In art, characters are designed and presented – every aspect of the character’s design was considered at some point along the way, and most have some sort of significance. Even in live-action films and theater, people are cast to embody the traits of their character: Thus, every line, every curve, every bulge, every tone of skin and voice has Significance. Every dimple, every freckle, is a Chekhov’s gun. This causes problems, though: We learn things from art, inevitably, and in most ways people’s bodies have very little to do with who they are – or, at least, have a far more complex relationship with their personality than the simple stereotypes usually mined by character artists and directors.
Much has been written about the impacts this has. The way people with more fat are frequently portrayed as unhealthy and lazy, the way darker people are frequently portrayed as criminal and unambitious, the way more feminine people are portrayed as deceptive or as hapless victims, and so forth. But even though fat people aren’t unhealthy or lazy by constitution, the dismissive inattention of doctors gives them worse health outcomes and saps their energy: Even though darker skins don’t lead to criminality, they do lead to loss of opportunities in a bigoted system, sometimes leaving crime as the only option for those whose ambition refuses to die: Even though femininity isn’t deceptive or weak, those who show it frequently have their feelings dismissed and their vulnerabilities preyed upon, so they eventually have deceit and victimhood thrust upon them. These embodied character traits end up having a cruel backhanded truth to them: The systemic disadvantages people with these bodies encounter in their lives come to become wholly aligned with their fictional representation.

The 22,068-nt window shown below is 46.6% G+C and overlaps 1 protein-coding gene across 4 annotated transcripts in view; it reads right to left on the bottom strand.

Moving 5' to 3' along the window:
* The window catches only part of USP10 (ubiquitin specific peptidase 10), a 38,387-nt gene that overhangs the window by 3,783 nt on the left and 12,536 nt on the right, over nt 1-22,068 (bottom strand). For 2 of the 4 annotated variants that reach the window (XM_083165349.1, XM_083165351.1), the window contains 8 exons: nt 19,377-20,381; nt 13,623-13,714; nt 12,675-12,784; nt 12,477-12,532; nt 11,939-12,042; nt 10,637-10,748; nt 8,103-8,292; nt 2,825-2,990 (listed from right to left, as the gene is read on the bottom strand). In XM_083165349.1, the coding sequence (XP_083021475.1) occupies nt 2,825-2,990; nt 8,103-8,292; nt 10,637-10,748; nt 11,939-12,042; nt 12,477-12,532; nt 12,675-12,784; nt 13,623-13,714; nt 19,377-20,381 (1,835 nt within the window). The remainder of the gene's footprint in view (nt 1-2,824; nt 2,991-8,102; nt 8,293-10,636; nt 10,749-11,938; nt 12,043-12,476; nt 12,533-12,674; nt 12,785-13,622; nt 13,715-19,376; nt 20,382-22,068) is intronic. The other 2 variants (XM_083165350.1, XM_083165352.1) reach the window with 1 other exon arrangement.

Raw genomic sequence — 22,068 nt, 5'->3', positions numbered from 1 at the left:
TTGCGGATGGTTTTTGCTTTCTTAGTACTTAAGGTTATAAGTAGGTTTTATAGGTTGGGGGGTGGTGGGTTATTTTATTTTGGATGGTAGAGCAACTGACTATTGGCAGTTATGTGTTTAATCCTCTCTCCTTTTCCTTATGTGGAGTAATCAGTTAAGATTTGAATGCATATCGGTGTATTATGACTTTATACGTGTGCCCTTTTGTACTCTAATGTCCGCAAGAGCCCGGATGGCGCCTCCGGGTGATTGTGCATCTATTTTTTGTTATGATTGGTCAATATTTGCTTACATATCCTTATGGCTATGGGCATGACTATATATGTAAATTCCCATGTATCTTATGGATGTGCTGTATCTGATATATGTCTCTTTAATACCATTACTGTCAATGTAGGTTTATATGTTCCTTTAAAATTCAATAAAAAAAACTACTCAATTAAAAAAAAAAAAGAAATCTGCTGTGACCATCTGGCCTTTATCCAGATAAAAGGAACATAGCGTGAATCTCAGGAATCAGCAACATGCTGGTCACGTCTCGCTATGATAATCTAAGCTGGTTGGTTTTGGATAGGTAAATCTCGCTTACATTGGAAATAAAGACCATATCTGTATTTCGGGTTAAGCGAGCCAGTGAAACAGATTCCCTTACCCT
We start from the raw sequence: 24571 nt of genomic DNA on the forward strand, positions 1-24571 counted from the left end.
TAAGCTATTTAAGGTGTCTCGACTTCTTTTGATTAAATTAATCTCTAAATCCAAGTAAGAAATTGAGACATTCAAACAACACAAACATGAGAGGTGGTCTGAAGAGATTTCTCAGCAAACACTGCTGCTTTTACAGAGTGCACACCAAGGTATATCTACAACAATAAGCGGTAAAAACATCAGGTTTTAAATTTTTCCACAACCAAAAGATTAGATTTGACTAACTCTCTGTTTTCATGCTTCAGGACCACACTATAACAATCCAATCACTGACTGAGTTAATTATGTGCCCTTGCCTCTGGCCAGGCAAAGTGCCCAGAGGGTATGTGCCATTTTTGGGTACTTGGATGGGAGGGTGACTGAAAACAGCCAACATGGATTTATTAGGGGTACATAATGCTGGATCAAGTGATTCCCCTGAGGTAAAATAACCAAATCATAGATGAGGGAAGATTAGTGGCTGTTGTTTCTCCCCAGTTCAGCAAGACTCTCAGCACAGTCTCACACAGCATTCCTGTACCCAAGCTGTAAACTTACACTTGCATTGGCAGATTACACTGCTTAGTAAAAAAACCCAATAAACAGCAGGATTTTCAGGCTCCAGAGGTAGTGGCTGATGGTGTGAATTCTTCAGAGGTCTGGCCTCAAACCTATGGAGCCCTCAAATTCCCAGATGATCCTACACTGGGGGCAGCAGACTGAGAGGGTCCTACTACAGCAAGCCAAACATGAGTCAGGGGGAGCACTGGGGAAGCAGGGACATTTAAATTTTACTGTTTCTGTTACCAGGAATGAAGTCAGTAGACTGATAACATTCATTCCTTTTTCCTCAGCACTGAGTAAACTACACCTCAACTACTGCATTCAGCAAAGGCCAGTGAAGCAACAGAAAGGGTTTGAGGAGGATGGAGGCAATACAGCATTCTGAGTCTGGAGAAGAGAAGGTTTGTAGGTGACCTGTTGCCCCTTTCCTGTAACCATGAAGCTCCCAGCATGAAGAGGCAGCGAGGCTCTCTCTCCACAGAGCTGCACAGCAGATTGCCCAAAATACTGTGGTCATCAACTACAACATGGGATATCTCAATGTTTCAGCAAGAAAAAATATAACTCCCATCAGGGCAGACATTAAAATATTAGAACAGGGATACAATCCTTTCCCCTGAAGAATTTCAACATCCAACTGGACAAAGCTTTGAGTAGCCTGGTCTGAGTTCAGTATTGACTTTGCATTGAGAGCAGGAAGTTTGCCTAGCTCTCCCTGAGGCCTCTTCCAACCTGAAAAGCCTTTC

So just ignore all that stuff, right? Color-blind casting, age-blind casting, body-type-blind casting, gender-blind casting, and so forth, just make everyone draw their character names from a hat. And yet, if we do that, we lose the entire visual channel of communication about who a character is, where they’re from, and what they do – because these things do affect our bodies in certain ways. If we do that, we sacrifice the ability to have conversations about how our society treats different bodies and different backgrounds, sacrifice any real discussion of our real world in favor of making every world an aspirational one where there is no background, no history, no context, only the melting pot.
To some this conflict might seem intractable. It’s very simple, though: Your characters do not have to be statistically representative samples of their respective populations. Your characters have the freedom to be from any race, body type, age, preference, and still pursue their ambitions and hobbies, and these things will have an effect on their bodies that will modify their appearance. A blacksmith will probably have strong arms regardless of sex or weight. A bicycle courier will probably have strong legs. Someone who performs a desk job all day might put on a lot of weight – then again, they might not. Someone who hikes over mountains as a hobby might be very slender – then again, they might not. All it takes to make a character design that doesn’t propagate shitty ideas about who can be what and how is to separate the improbable from the impossible. Aren’t improbable characters more interesting, anyway? Most of the things we often tend to think of as improbable really aren’t very unlikely at all, anyway, especially at the level of serendipity fiction tends to operate at.
Even a character who’s a realistic embodiment of a societal ill, though, would be far better than what we get right now: Punchlines and cardboard cutouts, characters whose only role in the story is to be exactly what we expect them to be. If you still want to make one of these archetypal characters, at that point you have a duty to at least pay some attention to the systems that make them what they are. The cruelest villains and most pitiful victims don’t emerge from nothing, but from the societies of their worlds, their oversights and acceptable losses and untouchable elites.